Asian markets are in a tailspin after this announcement. I expect tomorrow will be another blood bath on Wall Street. 

This filing is significant not only because it is the fifth largest US bankruptcy ever, but also because CIT was a major source of financing for small and mid-size businesses. The pain from this collapse is going to spread all up and down Main Street.

Nov. 1 (Bloomberg) — CIT Group Inc., a 101-year-old commercial lender, filed for bankruptcy to cut $10 billion in debt after the credit crunch dried up its funding and a U.S. bailout and debt exchange offer failed.

CIT listed $71 billion in assets and $64.9 billion in debt in a Chapter 11 filing in U.S. Bankruptcy Court in Manhattan. The U.S. Treasury Department said the government probably won’t recover much, if any, of the $2.3 billion in taxpayer money that went to CIT.

The bankruptcy “will allow CIT to continue to provide funding to our small business and middle-market customers,” said Chief Executive Officer Jeffrey Peek in a statement.

CIT, which filed the fifth-largest bankruptcy by assets, said it plans to exit quickly due to support from bondholders, who voted in favor of a so-called prepackaged plan. None of CIT’s operating subsidiaries, including Utah-based CIT Bank, were included in the filing, and operations will proceed as normal, CIT said in a statement.

CIT has $1 billion from investor Carl Icahn to fund operations while it reorganizes. The credit line, to be drawn on until Dec. 31, will be a so-called debtor-in-possession loan. It also expanded its $3 billion credit facility by another $4.5 billion on Oct. 28.

Continue reading

Record Nine Bank Failures Yesterday

October 31, 2009

2228036852_f9705e9266The FDIC shuttered nine banks on Oct. 30, 2009, bringing the total for the year so far to 115.

Yesterday’s closures will cost the FDIC an estimated $2.5 billion, combined.

According to an AP report (via Clusterstock):

Regulators shut California National Bank of Los Angeles and eight other banks as the weak economy continues to produce a stream of loan defaults.

The banks closed by the Federal Deposit Insurance Corporation were in California, Illinois, Texas and Arizona. They were divisions of privately held FBOP Corp., a Chicago-based bank holding company.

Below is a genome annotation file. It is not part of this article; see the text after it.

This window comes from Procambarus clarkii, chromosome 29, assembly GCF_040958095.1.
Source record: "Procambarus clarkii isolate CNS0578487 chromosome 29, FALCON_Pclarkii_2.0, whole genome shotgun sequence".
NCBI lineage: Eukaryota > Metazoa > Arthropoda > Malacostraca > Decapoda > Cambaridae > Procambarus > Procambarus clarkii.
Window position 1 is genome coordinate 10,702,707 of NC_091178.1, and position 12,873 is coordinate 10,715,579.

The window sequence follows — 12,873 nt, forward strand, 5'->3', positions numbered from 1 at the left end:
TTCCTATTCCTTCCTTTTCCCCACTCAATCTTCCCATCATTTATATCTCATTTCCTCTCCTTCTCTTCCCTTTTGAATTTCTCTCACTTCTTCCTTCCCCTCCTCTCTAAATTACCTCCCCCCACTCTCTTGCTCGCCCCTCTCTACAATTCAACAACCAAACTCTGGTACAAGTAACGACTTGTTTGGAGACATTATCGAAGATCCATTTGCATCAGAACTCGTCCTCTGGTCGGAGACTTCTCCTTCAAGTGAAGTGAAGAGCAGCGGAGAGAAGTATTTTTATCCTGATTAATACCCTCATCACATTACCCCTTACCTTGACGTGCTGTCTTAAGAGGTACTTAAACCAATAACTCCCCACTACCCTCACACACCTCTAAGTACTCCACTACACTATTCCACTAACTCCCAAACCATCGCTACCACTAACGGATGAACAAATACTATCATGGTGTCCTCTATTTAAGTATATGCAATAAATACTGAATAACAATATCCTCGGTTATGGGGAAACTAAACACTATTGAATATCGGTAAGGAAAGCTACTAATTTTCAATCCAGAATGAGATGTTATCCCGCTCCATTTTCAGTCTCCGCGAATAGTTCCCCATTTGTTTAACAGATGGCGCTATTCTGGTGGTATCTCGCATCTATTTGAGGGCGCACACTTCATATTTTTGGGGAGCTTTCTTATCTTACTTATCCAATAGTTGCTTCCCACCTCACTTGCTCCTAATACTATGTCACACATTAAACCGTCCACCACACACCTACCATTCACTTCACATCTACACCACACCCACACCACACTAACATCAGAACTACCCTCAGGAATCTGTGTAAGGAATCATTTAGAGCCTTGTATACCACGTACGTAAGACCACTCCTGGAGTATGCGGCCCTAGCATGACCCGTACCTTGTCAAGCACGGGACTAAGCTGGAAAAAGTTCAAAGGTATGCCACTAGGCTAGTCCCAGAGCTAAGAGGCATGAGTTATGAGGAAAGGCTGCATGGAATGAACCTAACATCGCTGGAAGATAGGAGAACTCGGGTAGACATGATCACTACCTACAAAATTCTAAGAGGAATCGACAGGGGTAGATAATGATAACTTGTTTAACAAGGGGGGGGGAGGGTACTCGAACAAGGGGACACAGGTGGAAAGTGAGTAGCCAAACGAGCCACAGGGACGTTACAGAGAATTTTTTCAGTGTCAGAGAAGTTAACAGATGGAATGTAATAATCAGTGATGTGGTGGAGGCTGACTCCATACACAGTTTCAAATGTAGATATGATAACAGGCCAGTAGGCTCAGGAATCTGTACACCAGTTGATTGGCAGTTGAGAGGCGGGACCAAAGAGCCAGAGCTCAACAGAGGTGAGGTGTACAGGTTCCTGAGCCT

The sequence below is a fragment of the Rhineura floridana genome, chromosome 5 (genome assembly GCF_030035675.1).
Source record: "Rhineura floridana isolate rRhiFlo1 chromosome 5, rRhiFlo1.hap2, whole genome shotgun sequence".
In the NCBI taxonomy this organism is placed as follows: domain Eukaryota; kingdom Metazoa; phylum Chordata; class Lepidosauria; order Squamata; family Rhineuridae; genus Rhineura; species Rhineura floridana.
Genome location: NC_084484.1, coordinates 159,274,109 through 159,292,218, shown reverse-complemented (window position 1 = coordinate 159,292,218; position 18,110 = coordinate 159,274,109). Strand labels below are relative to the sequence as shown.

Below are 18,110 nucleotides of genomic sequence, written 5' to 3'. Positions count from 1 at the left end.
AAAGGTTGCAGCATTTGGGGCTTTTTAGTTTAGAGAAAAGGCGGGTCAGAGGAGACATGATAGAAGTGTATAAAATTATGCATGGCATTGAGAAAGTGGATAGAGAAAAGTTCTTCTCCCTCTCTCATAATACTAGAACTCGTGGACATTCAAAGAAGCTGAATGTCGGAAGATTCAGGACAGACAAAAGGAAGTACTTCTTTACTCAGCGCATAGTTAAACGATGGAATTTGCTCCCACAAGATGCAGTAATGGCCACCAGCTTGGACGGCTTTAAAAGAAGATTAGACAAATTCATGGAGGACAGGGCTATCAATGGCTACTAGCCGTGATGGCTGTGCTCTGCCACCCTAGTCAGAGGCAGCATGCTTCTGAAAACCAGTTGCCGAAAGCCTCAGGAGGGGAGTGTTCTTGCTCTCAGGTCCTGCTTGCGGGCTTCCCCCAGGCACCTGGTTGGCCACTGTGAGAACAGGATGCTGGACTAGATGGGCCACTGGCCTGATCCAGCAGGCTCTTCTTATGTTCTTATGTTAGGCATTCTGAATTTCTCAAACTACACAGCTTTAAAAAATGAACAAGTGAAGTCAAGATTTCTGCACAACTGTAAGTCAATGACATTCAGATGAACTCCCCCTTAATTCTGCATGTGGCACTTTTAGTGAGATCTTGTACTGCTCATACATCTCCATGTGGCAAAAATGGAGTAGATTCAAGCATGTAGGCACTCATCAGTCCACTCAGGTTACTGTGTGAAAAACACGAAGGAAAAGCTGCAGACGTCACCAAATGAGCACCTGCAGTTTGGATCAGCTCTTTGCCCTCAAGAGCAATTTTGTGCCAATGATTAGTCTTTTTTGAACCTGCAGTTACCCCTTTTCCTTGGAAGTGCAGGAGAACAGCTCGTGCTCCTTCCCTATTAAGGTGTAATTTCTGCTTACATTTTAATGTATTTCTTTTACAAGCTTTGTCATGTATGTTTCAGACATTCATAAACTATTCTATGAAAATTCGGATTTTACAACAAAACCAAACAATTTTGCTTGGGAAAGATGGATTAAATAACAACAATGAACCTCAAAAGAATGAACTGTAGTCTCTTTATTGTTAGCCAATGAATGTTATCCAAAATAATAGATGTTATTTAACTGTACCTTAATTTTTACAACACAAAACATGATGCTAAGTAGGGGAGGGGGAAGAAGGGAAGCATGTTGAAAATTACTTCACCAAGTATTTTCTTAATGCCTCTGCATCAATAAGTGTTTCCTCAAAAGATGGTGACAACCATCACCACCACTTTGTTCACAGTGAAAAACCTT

As the economy has soured, with unemployment rising, home prices tumbling and loan defaults soaring, bank failures have cascaded and sapped billions out of the deposit insurance fund. It has fallen into the red.

Failures have been especially concentrated in California, Georgia and Illinois. While the pounding from losses on home mortgages may be nearing an end, delinquencies on commercial real estate loans remain a hot spot of potential trouble, regulators say. If the recession deepens, defaults on the high-risk loans could spike. Many regional banks, especially, hold large concentrations of these loans.

The 115 failures are the most in a year since 1992 at the height of the savings-and-loan crisis. They have cost the federal deposit insurance fund more than $25 billion so far this year, and hundreds more bank failures are expected to raise the cost to around $100 billion through 2013.

The 115 bank failures this year compare with 25 last year and three in 2007.

The number of banks on the FDIC’s confidential “problem list” jumped to 416 at the end of June from 305 in the first quarter. That’s the most since June 1994. About 13 percent of banks on the list generally end up failing, according to the FDIC.

Also, be sure to check out this interactive visual of recent bank failures from the Wall Street Journal. The graphics are great. They really help put the whole mess in perspective.